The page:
Deemed to be walking encyclopaedias by modern researchers, technology has had little effect on this ethnic group. Pointing out to a couple of photographs glued neatly next to the names of people, Yallappa said that for better memory and recognition, they now ask for pictures from different houses that helps them retain information better.
The other side of the story
Some 20 km from the town’s stadium lays a village named H. Kadadakatte, where there lies a large settlement of people belonging to the Helavaru Community. This village, comparatively nearer to the banks of the Tungabhadra River and surrounded by lush green farmlands houses families who have now given up their traditional profession and are engaged in other mainstream activities.
Nagaraja, 68, is a member of the community as well as a Panchayat member. Reminiscing the old days, he said that he has seen his father engage in the traditional profession however, he has never done the same. “In fact other than one family in Kadadakatte, everyone else has stopped leading the semi-nomadic lifestyle,” added Nagraja.
Close to 350 km from Honnali, Mr M S Helawar, a Bangalore resident had a similar story to tell. Mr Helawar, an advocate and member of State Nomadic and Semi-Nomadic Tribes Development Board said that he had heard of his grandfather leading the traditional life, however, his father chose to give it up. He said, “Back in the day of Basavanna, Helavas performed an indispensable function in the society of data gatherers and recorders, a job that has largely been taken up by modern-day Government.”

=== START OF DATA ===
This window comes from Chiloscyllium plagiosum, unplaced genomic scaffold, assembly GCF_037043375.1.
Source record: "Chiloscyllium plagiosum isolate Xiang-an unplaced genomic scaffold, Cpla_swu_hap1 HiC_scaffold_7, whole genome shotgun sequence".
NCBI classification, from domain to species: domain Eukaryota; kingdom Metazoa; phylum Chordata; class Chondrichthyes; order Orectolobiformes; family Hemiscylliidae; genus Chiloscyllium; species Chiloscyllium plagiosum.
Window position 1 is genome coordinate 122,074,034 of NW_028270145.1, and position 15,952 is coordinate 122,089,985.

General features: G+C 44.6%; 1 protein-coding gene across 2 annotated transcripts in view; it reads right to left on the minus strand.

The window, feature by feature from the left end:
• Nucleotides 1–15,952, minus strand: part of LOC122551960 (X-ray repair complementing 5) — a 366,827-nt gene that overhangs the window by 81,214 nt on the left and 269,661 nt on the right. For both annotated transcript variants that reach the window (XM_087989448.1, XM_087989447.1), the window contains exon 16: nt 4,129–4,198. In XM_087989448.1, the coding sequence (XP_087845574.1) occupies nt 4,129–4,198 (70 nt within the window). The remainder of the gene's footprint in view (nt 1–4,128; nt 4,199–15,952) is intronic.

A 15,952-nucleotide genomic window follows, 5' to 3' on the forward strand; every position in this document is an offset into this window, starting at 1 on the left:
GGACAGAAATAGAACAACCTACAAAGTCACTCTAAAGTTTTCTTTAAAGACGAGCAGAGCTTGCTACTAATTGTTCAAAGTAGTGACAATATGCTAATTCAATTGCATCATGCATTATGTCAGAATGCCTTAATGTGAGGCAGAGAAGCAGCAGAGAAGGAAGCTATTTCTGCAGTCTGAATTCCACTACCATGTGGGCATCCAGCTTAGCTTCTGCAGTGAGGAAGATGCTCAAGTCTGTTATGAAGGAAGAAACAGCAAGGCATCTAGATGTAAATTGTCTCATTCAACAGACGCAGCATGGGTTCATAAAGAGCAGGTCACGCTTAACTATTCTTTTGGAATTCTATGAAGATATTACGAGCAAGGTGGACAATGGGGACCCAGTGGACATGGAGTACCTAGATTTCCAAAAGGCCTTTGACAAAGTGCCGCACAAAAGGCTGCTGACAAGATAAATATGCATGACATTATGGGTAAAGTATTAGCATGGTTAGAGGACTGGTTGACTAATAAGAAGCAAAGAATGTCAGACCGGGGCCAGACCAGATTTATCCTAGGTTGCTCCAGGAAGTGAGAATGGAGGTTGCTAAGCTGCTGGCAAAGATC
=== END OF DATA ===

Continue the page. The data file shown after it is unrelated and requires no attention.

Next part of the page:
Delving deeper into the caste issue, he said that the biggest cause of trouble for the community is that it is yet to be included in the ST list. “Helavaru Community, which falls under OBC category has been denied equal opportunities than that of the STs and we have been fighting for the upliftment of status for a long time,” added Mr Helawar.
A fading tradition
Like many other tribal communities and their traditional professions, the Helavas are also facing a threat when it comes to their practice. The age of modernisation and digitisation has pushed their tradition into the darkness, making it next to obsolete.
Placing the community in a modern socio-economic context, Dr Harilal Pawar, Director of Publishing at Kannada University in Hampi, said that people in today’s society are not interested in making use of their services. “In a day an age where we have the government doing their job, like the census, people are losing interest,” added Dr Pawar. Moreover, the Government of Karnataka is yet to recognize the need to digitize the records.
Even though there exist no concrete studies on the present population of the community and those who are actually engaged with the caste profession, Dr Pawar said that during his time of research in 1991, the population was around 40,000 out of with a large chunk of people were engaged in the caste profession.
A mixture of changing the socio-economic environment, coupled with modernity and technology has left this semi-nomadic archivist of Karnataka in a state of flux where their future as a tribe is being questioned by researchers and the community itself. As Dr Pawar puts it, the onus lies upon the people of the community to make efforts of preserving their traditional occupation and centuries of history.